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Egypt's liberals are like Iraq's Sunnis - ASHARQ AL-AWSAT English Archive
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Today the liberals of Egypt are devoting themselves to conflict after the fall of the Mubarak regime, in the same way that the Sunnis of Iraq devoted themselves to delusion after the fall of the Saddam Hussein regime. The liberals of Egypt are sceptical of the Muslim Brotherhood, the Military Council, America and the international community, and they want to try and convict symbols of the former regime, even the innocent ones among them. Yet the beneficiary of all of this is the Muslim Brotherhood!

The Egyptian Muslim Brotherhood today is playing politics in accordance with reality rather than delusions. Meanwhile the liberals are still chasing idealism and calling on the Military Council to turn this into a reality, knowing that the military still reiterates that it will not rule [permanently] and wants to return to its barracks, but is being dragged into the battle on the streets everyday. A well informed source on the region told me that the liberals of Egypt are like the Sunnis of Iraq after the fall of the Saddam Hussein regime. In Iraq, the Sunnis were told: as long as you complain about Shia parties that are loyal to Iran, [you must] ally with the Kurds, this is politics! The Sunnis replied that that was impossible, and presented a list of their “delusional” complaints about the Kurds. So what happened? The Kurds subsequently allied with those Shia groups loyal to Iran, and now look at the situation of the Sunnis in Iraq.

Today, the same thing is happening in Egypt with the youth and the liberals, as they engage wholly in criticising the “Brotherhood” and the Military Council. In fact the “Brotherhood” played a very clever game with the youth and the liberals, as it preoccupied them with several different issues whilst the group strengthened its position on the ground. Sometimes it would spread stories that the symbols of the former regime were [being held] in five-star prisons and so the youth, the liberals, and the media moved so quickly that even the independent judiciary began to fear acquitting those who were actually innocent! Then the Brotherhood would suddenly go back to spreading stories about finances abroad and about remnants of the regime planning a counter revolution. As soon as matters began to calm down again, the Brotherhood would claim that Saudi Arabia wants to disrupt the revolution, or America wants to disrupt the revolution, and so on and so forth…

The political reality tells us that the youth and the liberals should be hand in hand with the military and should, first and foremost, call for the drafting of the constitution and then for presidential elections. A source told me a story that contains a lot of wisdom, and it comes from the tales of Hashemi Rafsanjani immediately after the Iranian revolution. Rafsanjani suggested to some symbols of the Iranian civil state that the Iranian constitution should be written before the elections, but they insisted on holding elections first. Rafsanjani told them in a few words: you will regret this. The elections took place and the events unfolded in a manner contrary to what the enthusiasts and supporters of the civil state expected. The victors drafted the constitution and there could be no regrets at the time, because in revolutions the victors always draft the constitution!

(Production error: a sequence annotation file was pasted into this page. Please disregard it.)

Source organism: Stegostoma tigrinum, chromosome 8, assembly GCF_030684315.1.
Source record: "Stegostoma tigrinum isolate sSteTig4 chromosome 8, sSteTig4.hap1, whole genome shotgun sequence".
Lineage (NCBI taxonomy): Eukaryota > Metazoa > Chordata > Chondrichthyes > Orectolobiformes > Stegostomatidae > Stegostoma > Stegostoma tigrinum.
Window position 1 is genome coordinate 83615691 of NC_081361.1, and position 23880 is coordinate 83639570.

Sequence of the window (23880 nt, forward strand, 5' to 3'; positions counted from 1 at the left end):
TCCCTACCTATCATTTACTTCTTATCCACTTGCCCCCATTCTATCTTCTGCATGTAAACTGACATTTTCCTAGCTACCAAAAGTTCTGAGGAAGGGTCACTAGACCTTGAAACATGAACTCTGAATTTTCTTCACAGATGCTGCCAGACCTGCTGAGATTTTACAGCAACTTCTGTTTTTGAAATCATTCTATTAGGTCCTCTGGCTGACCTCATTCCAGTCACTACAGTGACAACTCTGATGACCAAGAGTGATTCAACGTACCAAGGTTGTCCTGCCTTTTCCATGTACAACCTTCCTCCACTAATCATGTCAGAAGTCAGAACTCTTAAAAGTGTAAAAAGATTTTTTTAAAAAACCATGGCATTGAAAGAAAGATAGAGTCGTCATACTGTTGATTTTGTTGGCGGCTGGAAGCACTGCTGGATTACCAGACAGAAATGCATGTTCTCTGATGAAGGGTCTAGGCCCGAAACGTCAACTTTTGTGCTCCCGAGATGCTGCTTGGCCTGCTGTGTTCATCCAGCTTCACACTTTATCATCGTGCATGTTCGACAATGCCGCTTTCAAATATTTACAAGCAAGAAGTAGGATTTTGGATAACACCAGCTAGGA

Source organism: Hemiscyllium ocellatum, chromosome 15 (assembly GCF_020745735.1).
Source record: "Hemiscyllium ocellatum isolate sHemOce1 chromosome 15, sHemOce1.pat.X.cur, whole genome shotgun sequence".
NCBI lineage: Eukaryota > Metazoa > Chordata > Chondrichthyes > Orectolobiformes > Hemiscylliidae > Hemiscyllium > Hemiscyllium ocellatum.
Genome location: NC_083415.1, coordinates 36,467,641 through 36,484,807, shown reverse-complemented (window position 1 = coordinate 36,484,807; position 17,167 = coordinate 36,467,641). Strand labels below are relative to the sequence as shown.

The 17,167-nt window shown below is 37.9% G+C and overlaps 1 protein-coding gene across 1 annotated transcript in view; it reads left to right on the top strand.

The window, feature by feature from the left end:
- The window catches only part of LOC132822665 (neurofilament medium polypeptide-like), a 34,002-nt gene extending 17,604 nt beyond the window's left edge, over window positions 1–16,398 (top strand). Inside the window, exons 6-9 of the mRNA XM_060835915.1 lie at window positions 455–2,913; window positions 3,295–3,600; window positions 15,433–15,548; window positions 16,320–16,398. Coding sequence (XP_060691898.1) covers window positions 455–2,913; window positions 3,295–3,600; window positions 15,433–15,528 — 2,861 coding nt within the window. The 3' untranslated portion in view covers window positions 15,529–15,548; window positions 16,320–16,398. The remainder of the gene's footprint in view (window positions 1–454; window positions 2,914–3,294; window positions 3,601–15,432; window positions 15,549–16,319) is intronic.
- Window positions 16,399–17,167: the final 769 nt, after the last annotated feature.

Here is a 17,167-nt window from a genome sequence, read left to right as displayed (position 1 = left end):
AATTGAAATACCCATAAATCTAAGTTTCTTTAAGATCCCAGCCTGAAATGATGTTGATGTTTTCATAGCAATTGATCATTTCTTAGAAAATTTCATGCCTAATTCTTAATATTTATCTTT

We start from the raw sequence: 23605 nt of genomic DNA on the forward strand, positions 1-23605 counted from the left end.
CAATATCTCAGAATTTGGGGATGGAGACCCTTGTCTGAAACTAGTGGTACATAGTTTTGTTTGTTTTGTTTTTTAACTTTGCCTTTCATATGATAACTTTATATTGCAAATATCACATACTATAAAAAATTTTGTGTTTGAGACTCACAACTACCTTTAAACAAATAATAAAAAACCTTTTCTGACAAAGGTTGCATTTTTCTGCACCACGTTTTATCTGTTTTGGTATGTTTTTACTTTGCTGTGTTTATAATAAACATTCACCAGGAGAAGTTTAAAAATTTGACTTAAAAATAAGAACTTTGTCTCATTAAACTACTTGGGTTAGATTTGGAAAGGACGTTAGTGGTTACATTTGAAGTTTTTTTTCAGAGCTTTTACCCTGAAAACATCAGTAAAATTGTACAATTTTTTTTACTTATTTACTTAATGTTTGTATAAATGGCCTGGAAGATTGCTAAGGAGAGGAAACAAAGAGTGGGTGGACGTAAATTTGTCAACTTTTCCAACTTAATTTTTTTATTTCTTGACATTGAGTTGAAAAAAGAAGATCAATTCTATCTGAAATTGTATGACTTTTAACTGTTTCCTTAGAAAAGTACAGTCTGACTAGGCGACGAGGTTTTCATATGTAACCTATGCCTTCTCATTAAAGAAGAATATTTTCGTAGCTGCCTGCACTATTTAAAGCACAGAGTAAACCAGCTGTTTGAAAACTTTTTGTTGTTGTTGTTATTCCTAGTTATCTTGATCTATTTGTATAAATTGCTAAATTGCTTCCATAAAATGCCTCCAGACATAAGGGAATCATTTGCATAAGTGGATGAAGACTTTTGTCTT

Therefore it would be best if the Egyptian constitution was drafted now, under the protection of the Military Council, because it would act as a universal source of reference, and would be put to a referendum. Then a president should be elected and parliamentary elections should be held after that. This is the best guarantee for protecting the Egyptian revolution. It is true that the Military Council has its faults, the most prominent of which is that it refrains [from taking action] and then responds under the pressure of demonstrations, as if testing the sincerity of the public. However the chaos and failure to act according to the reality is putting Egypt in a perpetual state of demonstrations, i.e. chaos, which in turn strengthens the gains of the “Brotherhood”, especially as the Egyptian economy is now under real threat. For instance, does it make sense for the liberals and the youth to call for isolating a transitional government in order to appoint another transitional government? This is a pointless process of consumption; are the liberals and the youth aware of that?

Tariq Alhomayed

Tariq Alhomayed

Tariq Alhomayed is the former editor-in-chief of Asharq Al-Awsat. Mr. Alhomyed has been a guest analyst and commentator on numerous news and current affair programs, and during his distinguished career has held numerous positions at Asharq Al-Awsat, amongst other newspapers. Notably, he was the first journalist to interview Osama Bin Ladin's mother. Mr. Alhomayed holds a bachelor's degree in media studies from King Abdul Aziz University in Jeddah. He is based in London.

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